The Cleveland Cavaliers are the largest NBA Finals underdog since the 2001 Philadelphia 76ers. The year that Philadelphia made the NBA Finals was my first year with the team, I went from intern to Scouting Coordinator that season. One question that was, and still is, often asked of me – “Did you guys really believe you could beat Shaq and Kobe?”. The answer is simple, yes.
You better believe that there is not one person in the Cavaliers locker room that does not believe that they can win this series, even after their game 1 loss. They understand the challenge that they are facing, but they believe if they execute their game plan they will win. They have worked towards this matchup since the start of the season. In November, I spoke with Kyle Korver after the Houston Rockets had just defeated Cleveland in a game that was televised nationally. One of the things that he said to me was; “It is so difficult to beat Golden State in a seven game series.” If you remember Korver missed a key three down the stretch in Game 5 of the 2017 NBA Finals. If he makes that shot the Cavs go up 5 points in the final seconds and the series is tied at 2-2. Instead, Kevin Durant comes down and makes a three to put Golden State up 1 point and they take a 3-1 series led. Every possession matters.
In the eyes of many, if not everyone, these NBA Finals are over before they even begin. If the Cavaliers are to compete and win in these Finals here is what I believe they need to do.
What Cleveland can control…
Be mentally ready. This is for JR Smith, Jordan Clarkson, Larry Nance Jr., George Hill, Jeff Green, and Rodney Hood. Yes, Rodney Hood. Most of these guys have never been here before. The moment can become too big for them. For Cleveland to win this series they need contributions from Rodney Hood. He was acquired for this moment.
They also need to lock-in and be ready for every game from now on and each possession. JR Smith tends to get lost on the defensive end. He cannot lose his man or give false-help, leaving them open for a three. He also needs to stay aggressive offensively.
Attack Steph Curry. I know Curry fans will tell me that he is an improved defender, just look at his steal totals. Ask his teammate Kevin Durant what he thinks of Curry’s defense … oh wait, some already has, and he simply laughed in arrogance while a member of Oklahoma City. Look back to Games 6 and 7 of the 2016 NBA Finals when Cleveland attacked Curry on almost every single possession down the stretch. There was a reason for that decision.
Cleveland needs to get James involved in the pick and roll with whomever Curry is defending. Once the switch occurs he can attack. This should result in a good scoring opportunity for himself or if Golden State chooses to help and rotate, James will be able to find an open teammate. Cleveland does not run an intricate offensive system so attacking Curry on every possible possession should not be out of the question, as it will not disrupt their offense. They should also allow players such as Clarkson and Hood the same liberty. However, they must not bail Curry out by shooting jump shots.
Golden State will attempt to hide him on the Cavaliers worst offensive player. Iman Shumpert is gone so I am not sure who the victim is this time around.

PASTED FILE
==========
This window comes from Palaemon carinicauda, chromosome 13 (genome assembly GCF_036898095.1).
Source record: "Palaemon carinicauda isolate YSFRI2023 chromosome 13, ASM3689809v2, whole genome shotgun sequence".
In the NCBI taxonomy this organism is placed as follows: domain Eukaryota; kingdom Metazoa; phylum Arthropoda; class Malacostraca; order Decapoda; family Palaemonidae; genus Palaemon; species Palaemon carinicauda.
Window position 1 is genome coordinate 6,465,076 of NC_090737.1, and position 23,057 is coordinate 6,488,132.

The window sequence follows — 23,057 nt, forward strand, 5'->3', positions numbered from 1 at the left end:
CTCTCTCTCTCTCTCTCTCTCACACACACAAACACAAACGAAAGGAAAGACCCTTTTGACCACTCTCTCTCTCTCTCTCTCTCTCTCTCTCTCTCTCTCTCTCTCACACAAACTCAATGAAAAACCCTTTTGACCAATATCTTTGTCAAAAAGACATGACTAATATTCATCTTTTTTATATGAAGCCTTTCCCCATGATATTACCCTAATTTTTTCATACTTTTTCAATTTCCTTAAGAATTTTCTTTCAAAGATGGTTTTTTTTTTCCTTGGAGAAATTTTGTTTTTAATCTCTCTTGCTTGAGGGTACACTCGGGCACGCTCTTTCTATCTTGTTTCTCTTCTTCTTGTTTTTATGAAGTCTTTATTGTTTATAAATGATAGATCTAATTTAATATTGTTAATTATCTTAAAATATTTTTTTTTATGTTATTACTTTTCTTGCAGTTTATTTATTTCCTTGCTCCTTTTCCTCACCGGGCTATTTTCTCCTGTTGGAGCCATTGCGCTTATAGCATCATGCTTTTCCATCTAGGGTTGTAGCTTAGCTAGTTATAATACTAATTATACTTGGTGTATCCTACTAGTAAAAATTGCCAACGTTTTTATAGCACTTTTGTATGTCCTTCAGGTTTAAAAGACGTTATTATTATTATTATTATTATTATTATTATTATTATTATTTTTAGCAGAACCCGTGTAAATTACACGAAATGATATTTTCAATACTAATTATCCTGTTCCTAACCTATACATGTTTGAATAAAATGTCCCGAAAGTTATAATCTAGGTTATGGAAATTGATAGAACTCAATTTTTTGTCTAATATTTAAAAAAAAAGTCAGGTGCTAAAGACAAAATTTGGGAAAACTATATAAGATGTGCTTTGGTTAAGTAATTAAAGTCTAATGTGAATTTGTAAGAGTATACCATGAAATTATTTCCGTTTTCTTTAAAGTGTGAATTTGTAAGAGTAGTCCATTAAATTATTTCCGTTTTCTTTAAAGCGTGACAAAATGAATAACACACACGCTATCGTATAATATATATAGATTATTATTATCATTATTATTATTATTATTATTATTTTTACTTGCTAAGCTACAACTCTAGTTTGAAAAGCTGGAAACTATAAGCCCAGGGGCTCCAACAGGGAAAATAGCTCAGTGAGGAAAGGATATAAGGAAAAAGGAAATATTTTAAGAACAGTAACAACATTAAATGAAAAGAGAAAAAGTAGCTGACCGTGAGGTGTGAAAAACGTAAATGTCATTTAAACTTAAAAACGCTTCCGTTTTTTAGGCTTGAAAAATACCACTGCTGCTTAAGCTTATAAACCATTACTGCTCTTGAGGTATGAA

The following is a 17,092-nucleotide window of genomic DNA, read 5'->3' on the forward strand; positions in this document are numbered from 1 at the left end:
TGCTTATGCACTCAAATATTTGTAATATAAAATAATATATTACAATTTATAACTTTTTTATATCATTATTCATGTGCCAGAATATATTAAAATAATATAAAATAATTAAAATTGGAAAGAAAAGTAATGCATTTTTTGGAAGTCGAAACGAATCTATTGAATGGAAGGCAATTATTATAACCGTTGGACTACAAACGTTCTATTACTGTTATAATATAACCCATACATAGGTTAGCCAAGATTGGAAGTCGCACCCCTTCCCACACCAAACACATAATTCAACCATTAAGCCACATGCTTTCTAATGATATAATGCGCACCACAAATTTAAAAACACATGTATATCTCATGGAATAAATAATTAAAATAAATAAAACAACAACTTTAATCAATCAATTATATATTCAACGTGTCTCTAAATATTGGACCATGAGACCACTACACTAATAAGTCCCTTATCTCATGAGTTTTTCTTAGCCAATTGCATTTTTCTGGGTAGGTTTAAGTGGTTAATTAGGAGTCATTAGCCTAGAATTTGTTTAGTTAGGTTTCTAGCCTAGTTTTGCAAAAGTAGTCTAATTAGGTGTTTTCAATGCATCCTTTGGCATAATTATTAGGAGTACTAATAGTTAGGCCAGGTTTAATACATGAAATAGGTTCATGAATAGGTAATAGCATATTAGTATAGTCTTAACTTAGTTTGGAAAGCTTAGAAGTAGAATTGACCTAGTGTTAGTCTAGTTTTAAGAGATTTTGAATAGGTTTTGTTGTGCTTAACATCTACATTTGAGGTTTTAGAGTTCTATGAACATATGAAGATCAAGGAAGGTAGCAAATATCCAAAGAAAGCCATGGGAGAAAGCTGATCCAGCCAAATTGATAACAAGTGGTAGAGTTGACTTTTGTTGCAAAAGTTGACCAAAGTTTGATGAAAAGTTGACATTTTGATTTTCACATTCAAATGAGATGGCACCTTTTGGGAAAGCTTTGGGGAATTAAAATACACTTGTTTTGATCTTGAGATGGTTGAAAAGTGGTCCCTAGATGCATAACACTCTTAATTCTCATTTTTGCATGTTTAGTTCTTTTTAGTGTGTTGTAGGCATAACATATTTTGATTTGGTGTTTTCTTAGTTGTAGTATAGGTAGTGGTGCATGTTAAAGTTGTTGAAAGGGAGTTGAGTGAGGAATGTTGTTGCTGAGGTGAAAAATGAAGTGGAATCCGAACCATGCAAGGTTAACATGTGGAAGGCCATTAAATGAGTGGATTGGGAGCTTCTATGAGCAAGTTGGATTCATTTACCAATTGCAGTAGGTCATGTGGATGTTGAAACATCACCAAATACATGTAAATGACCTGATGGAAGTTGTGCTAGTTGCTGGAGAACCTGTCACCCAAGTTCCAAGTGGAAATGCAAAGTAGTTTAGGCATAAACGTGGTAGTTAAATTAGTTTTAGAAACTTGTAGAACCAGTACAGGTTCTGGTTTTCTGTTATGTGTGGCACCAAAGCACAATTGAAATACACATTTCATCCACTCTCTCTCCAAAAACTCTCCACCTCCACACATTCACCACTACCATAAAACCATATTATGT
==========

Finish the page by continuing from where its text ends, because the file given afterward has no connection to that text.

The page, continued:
Attack Jordan Bell and Kevon Looney. The Cavs coaching staff need to draw plays for their bigs to get them in scoring position for a quick shot. This could be a back pick for a lob or a cross-screen for a catch and shoot on the block. If Korver is in the game the bigs should look to slip to the rim if their defender hedges out on the screen. Jeff Green may be able to get open looks if either Bell or Looney ever helps.
Force Golden State off the line. This must be a full commitment. If they drive and make a lay-up on one possession, the next possession you force them off the line again. Yes, Curry will hit his typical step-back three, but that cannot persuade the defense. If you get discouraged this Warriors team will be unstoppable – see the 3rd quarter of Games 6 and 7 of the Western Conference Finals. If you must help on the drive, help off Looney, Bell, or even Draymond Green.
Mix pick and roll coverages. The Houston Rockets switched every pick and roll and forced the Warriors to play isolation basketball. The results were mixed. In Game 7 Ryan Anderson was asked to guard Curry and it was not a pretty site for Rockets fans. The Cavs have some matchup issues as well if they switch. Pay attention to who is involved in the pick and roll and keep them guessing. If it is Bell or Looney, trap it every now and then to see how they react. The key to mixing up your coverages is communication. Everyone must know what you are doing or else it is going to be a Sports Center highlight.
Slow the pace. Do not take quick shots against Golden State. The Cavs do not have the depth nor the fire power to play this game. Take advantage of one of the best basketball IQ’s in the game with James.
Value the basketball. Cleveland cannot afford to waste a possession with a turnover or even worse, a turnover that creates a score. These are momentum plays that can change a game. James was careless at times in the Eastern Conference Finals. Every possession counts.
The list of what Cleveland can control and execute on is long. However, like the 2001 Sixers, the players and coaches believe that if they execute their game plan they can win.
The Miracle on Hardwood is possible. As Korver said to me in November (fittingly enough in Houston), “it is so difficult to beat Golden State in a seven game series.”